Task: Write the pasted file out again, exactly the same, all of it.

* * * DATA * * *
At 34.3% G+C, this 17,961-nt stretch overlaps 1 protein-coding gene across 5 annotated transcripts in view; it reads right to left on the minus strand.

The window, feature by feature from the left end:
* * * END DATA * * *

At 34.3% G+C, this 17,961-nt stretch overlaps 1 protein-coding gene across 5 annotated transcripts in view; it reads right to left on the minus strand.

The window, feature by feature from the left end: